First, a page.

Lexique de ‘Phrasal Verbs’  de H au L

Les verbes qui servent de plusieurs mots

'H' Phrasal Verbs

To hand in:  to give something you find to a person in authority

Ex: ‘If you find a badge, you should hand it in to security manager’


To hand out:  to distribute

Ex: Copies of the financial report were handed out before the presentation


To hand over:  to give someone the responsibility of dealing with an important issue or problem

Ex: We handed over this project to our best engineer as it is a very important client


To hang on: to wait

Ex: If you hang on a moment, I’ll find that file you wanted


To hang up: to end a phone call

Ex: He was so annoyed when I told him I was leaving the company that he hung up


'I' Phrasal Verbs

To iron out:  to solve a problem or difficulty during the final stages of a negotiation (FR: aplanir)

Ex: After months of negotiation they are almost ready to sing the contracts so they are meeting tomorrow to iron out any remaining issues

'J' Phrasal Verbs

To jump in:  to interrupt

Ex: I wish he would stop jumping in every time I try to speak in meetings


To jump at:  to be happy to accept (FR: sauter sur)

Ex: When they offered him a job in Paris he jumped at the chance of living in France

'K' Phrasal verbs

To keep on:  to continue doing something (FR: ne pas arrêter de faire quelque chose)

Ex: She kept on trying to convince her colleagues that team building activities were beneficial


To keep out:  to stop somebody or something from entering (FR: empecher d’entrer)

Ex: The bank’s strict security measures are designed to keep out potential robbers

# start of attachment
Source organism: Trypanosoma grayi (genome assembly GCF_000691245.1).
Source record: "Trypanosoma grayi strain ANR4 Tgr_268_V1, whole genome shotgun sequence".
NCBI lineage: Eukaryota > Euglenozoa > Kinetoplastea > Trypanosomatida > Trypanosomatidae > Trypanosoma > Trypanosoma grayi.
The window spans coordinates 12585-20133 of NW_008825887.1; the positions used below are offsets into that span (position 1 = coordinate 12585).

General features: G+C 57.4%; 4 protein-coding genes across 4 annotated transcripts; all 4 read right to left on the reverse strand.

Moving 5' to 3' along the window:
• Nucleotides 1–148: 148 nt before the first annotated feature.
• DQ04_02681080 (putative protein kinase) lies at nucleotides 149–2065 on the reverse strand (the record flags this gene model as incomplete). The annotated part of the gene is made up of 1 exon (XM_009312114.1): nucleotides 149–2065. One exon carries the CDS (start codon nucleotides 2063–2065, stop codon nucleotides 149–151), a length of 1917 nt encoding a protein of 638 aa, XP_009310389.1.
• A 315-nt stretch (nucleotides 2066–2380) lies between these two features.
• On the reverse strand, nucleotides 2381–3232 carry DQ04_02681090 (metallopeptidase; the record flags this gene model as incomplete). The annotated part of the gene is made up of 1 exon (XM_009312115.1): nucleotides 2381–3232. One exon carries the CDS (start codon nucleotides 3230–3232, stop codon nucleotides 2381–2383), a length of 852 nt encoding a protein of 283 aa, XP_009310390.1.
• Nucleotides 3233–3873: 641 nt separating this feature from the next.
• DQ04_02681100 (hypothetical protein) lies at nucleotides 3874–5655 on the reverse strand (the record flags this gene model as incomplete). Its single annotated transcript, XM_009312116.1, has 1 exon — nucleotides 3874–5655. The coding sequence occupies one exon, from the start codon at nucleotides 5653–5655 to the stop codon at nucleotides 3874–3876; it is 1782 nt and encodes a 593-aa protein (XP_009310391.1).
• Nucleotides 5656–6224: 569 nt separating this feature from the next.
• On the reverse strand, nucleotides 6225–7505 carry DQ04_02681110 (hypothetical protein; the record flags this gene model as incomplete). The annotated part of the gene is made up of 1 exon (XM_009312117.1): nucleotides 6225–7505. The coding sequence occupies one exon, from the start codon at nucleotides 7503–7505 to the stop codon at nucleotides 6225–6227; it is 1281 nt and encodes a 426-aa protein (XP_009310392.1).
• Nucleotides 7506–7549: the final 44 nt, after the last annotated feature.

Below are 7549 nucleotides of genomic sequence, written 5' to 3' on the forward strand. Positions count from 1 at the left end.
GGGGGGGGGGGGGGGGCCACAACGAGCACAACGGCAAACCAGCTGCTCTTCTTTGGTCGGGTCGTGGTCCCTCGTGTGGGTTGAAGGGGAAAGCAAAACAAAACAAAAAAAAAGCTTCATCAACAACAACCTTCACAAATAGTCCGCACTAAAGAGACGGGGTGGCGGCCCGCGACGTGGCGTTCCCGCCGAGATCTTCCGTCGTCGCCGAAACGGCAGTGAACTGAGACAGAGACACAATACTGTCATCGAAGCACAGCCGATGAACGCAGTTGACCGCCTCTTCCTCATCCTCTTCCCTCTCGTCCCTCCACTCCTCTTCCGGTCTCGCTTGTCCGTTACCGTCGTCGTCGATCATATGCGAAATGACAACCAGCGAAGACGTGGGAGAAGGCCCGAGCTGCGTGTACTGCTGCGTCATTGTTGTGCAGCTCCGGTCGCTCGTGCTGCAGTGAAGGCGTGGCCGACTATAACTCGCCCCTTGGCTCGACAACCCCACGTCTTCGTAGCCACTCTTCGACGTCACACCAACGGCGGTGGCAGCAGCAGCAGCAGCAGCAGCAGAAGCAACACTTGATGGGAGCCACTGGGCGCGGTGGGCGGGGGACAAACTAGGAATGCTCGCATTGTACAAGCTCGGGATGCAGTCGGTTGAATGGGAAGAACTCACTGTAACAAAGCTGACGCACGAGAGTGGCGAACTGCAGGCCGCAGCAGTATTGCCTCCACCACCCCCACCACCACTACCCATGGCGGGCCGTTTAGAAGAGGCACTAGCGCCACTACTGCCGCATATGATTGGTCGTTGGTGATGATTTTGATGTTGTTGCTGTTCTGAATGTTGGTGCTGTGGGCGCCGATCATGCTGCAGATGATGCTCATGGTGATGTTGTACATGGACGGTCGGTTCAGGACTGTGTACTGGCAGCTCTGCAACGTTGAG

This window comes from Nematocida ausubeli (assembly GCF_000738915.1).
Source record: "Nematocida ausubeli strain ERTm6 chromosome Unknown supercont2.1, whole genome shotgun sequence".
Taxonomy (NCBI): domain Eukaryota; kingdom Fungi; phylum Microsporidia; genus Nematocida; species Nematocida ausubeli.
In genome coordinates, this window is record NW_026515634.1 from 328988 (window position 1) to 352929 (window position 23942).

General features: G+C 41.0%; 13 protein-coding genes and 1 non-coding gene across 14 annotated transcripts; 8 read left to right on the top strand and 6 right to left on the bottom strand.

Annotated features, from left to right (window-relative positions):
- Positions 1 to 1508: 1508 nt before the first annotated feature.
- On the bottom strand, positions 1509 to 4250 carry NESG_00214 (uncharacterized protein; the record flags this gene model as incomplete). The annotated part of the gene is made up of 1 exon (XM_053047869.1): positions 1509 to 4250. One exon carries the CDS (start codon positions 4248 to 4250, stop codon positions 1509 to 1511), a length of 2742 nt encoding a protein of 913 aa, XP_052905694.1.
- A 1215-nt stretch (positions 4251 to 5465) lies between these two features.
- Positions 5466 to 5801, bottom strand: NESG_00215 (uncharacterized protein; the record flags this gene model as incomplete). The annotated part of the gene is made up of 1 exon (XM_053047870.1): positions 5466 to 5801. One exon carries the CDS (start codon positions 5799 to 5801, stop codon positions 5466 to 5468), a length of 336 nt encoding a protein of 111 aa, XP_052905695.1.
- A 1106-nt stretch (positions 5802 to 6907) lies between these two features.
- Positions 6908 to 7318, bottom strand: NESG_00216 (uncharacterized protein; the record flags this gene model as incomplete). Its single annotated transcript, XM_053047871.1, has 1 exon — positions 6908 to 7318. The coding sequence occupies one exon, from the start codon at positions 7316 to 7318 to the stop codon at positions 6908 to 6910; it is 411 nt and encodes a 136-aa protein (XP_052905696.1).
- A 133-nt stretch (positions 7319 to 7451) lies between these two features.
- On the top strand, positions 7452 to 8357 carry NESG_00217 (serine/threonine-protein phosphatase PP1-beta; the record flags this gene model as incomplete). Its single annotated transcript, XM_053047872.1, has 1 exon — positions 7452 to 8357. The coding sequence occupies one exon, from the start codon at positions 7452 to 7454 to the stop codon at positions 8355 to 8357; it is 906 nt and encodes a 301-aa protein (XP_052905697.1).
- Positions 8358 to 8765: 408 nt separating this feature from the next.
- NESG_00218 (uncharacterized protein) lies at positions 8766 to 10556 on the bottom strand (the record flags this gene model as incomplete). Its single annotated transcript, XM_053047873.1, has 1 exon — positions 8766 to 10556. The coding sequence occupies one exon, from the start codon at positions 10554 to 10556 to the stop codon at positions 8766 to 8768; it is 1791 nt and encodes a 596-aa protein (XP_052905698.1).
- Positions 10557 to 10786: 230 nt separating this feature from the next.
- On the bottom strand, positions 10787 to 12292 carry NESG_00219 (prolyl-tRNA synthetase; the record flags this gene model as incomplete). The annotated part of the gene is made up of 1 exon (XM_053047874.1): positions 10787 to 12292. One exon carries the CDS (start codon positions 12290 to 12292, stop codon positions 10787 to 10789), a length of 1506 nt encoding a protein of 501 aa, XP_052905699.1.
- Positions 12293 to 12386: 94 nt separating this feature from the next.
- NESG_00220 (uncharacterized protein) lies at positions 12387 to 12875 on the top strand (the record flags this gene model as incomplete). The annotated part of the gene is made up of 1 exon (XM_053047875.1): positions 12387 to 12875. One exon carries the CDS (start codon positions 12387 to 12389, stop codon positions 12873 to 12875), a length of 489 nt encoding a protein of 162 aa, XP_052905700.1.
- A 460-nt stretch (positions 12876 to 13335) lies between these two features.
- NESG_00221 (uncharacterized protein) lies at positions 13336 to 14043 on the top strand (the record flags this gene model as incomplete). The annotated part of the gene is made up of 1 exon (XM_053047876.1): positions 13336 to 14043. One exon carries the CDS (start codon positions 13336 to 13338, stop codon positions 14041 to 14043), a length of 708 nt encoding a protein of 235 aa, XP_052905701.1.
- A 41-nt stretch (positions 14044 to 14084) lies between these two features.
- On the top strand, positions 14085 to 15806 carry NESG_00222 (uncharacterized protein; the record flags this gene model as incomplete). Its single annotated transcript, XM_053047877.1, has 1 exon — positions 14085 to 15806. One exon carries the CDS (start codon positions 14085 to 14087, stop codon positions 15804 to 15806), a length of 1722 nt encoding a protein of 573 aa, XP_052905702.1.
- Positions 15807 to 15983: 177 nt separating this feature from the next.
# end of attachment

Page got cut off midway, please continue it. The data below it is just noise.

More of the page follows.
To keep out of:  to not be involved

Ex: The two directors are fighting over the budget but I am keeping out of it and remaining neutral


To keep up with:  to remain in contact with

Ex: In my job it is important I keep up with new developments in technology

'L' Phrasal Verbs

To let down:  to disappoint someone (FR: décevoir)

Ex: A lot of employees felt let down by the company’s decision to declare bankruptcy


To let up:  when an unpleasant continuous process weakens or stops

Ex: After days of rain and wind, the bad weather finally let up and the sun came out


To look after:  to make sure someone or something is in good health, protected and / or in good condition (FR: s’occuper de)

Ex1: I am in charge of looking after new students on their first day; I have to show them the school, explain the rules and answer their questions

Ex2: You can borrow my new laptop but please look after it because it is very expensive


To look back on:  to think about things that happened in the past (FR: revenir sur le passé)

Ex: Looking back, it is easy to identify the mistakes we made


To look down on:  to believe that somebody is inferior (FR: regarder de haut)

Ex: His family looked down on him because he didn’t go to university


To look for:  to search (FR: chercher)

Ex: I couldn’t find an important file so I spent three hours looking for it!


To look forward to:  to be happy because something is going to happen (FR: attendre avec impatience)

Ex: I am really looking forward to my holidays!


To look into:  to investigate; to examine (FR: examiner)

Ex: I told the customer I would look into why his delivery was so late


To look out for:  to pay attention to something so that you know when to happens

Ex: He always looks out for special deals when he goes to the supermarket


To look over:  to look at or read something quickly in order to get the general idea (FR: jeter un coup d’œil à)

Ex: I asked my manager to look over my presentation before the meeting in case I had forgotten any important points


To look up:  to find information about a specific topic in a reference book (FR: chercher)

Ex: If I find a word I don’t know, I look it up in the dictionary


To look up to:  to respect and admire somebody (FR: avoir du respect pour)

Ex:  I really looked up to my first boss; he was a kind and fair and a great businessman